"Every little edge you can have, you go for," Favre said. "It wasn't like I used to come in out of shape or anything. The weight never really affected my play. But I'm throwing the ball great, I feel a lot quicker moving around, and I feel great every morning when I wake up. I don't think it will make me any less durable. If they can't catch you, they can't hit you."

That is good news for Packers fans, many of whom despaired over the controversial loss to the 49ers on Terrell Owens's miracle 25-yard scoring reception on the final play of an NFC first-round game. Earlier in the 49ers' final scoring drive, Jerry Rice appeared to fumble and the Packers recovered, but officials ruled Rice had been down on the play, a bad call that ended Green Bay's season on a bitter note.

To make matters worse, Mike Holmgren, the popular head coach who had helped resurrect the franchise in the 1990s, left to become coach and general manager of the Seattle Seahawks. Holmgren wanted total control but Packers General Manager Ron Wolf, generally regarded by his peers as the best in the business, was not about to leave. Holmgren had an escape clause in his contract, and the Packers reluctantly allowed him to go.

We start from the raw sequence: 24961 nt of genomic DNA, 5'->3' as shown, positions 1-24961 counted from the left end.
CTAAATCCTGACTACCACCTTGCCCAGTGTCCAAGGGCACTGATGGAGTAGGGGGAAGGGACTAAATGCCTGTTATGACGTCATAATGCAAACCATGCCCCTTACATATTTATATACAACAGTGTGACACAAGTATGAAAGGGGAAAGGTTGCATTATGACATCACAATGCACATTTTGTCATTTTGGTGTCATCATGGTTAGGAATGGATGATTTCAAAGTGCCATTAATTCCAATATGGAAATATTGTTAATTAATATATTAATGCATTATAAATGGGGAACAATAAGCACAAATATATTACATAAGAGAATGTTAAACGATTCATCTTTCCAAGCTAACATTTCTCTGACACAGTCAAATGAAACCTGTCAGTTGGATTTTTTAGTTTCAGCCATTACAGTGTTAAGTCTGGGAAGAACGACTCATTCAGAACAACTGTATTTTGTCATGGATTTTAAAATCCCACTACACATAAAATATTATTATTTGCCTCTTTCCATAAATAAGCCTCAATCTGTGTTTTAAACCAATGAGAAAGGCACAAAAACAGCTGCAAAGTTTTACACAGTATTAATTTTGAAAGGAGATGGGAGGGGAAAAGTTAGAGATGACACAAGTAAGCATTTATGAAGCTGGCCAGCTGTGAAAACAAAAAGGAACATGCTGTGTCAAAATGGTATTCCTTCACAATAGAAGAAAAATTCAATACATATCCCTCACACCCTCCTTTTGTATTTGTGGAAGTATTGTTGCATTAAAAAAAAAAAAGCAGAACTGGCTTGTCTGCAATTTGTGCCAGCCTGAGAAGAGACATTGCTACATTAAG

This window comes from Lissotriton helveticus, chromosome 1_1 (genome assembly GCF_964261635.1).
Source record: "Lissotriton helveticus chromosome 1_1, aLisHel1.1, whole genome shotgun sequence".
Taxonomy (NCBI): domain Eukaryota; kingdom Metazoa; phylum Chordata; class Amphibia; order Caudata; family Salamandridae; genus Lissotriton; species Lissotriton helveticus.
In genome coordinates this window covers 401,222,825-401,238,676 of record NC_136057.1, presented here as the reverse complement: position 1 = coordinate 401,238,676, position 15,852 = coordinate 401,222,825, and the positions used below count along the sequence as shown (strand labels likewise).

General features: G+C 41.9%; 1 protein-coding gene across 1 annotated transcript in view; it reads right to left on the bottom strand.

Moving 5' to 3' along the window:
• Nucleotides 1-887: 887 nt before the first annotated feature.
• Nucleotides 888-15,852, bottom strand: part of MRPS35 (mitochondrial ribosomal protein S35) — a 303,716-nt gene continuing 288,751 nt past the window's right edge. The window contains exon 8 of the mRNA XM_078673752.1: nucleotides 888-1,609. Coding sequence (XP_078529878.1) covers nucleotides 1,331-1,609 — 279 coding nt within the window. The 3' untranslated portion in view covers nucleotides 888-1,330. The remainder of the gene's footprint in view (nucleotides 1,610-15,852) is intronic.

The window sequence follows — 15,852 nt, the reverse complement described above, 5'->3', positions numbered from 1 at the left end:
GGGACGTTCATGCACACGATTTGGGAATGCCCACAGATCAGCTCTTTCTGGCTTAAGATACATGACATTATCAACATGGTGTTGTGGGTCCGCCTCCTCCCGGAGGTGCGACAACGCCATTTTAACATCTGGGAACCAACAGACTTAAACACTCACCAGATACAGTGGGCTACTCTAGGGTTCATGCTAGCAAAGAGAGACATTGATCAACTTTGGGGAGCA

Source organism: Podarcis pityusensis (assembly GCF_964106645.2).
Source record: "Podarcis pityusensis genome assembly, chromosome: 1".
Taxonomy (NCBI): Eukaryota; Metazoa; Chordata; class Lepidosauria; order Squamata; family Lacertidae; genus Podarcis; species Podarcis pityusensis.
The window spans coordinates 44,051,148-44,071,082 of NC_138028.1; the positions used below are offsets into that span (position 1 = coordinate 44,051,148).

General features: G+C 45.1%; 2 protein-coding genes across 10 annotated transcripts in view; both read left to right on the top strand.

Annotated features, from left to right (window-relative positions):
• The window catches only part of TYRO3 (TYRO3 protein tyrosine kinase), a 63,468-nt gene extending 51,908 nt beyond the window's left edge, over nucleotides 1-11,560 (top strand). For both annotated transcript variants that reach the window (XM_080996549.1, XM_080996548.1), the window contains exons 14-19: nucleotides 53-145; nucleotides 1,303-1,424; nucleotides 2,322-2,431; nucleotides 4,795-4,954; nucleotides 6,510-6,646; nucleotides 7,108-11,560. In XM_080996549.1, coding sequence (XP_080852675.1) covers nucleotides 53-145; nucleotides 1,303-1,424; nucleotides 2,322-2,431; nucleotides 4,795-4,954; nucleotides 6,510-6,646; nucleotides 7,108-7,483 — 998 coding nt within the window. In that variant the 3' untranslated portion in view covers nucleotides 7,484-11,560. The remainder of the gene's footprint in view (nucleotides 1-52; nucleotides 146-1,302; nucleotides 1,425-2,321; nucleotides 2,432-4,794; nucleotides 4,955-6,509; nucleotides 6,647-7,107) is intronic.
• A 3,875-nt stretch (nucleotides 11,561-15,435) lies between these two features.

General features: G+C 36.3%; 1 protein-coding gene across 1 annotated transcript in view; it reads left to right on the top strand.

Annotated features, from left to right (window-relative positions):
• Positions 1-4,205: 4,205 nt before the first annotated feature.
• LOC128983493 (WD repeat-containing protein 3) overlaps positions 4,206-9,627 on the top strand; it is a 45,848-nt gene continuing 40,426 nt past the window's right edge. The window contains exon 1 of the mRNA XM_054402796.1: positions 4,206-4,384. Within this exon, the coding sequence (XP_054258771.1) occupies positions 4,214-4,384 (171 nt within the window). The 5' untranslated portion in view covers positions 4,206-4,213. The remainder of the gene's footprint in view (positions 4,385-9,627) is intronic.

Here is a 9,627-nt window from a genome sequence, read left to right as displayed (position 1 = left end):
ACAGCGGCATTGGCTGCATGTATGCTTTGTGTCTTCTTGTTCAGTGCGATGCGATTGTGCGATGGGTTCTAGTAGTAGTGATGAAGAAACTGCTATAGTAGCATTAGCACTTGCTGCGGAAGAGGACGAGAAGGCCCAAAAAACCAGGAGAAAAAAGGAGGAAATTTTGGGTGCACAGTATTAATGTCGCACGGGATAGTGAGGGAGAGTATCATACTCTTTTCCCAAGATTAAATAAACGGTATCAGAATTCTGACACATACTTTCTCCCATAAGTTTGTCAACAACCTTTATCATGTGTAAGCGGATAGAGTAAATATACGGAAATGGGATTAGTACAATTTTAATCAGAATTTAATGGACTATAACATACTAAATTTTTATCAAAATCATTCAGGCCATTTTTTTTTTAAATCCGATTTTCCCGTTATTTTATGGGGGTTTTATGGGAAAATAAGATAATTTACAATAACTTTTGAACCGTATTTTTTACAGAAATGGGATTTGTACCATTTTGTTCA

Rhodes to Success?

Wolf replaced Holmgren with fired Philadelphia Eagles coach Ray Rhodes, a former Packers assistant on Holmgren's staff. After 6-9-1 and 3-13 seasons with the Eagles following his first two seasons in which the Eagles made the playoffs, Rhodes was not exactly what many Packer backers had in mind.

But Wolf believes he's got the right man for the job, and the fans have started warming to Rhodes, applauding his decision to retain Holmgren's high-powered offense as well as his increased emphasis on offseason conditioning and running a tough, physical training camp.

"I believe Ray is a heck of a coach, that's number one," Wolf said. "I also felt that number two, we had to have someone in here with previous head coaching experience. The shadow Holmgren cast here was very long, and I didn't think we could afford to bring someone in who was not used to the same kind of pressure you get in this league. We were not in a situation for on-the-job training. When Ray was available, I was ecstatic."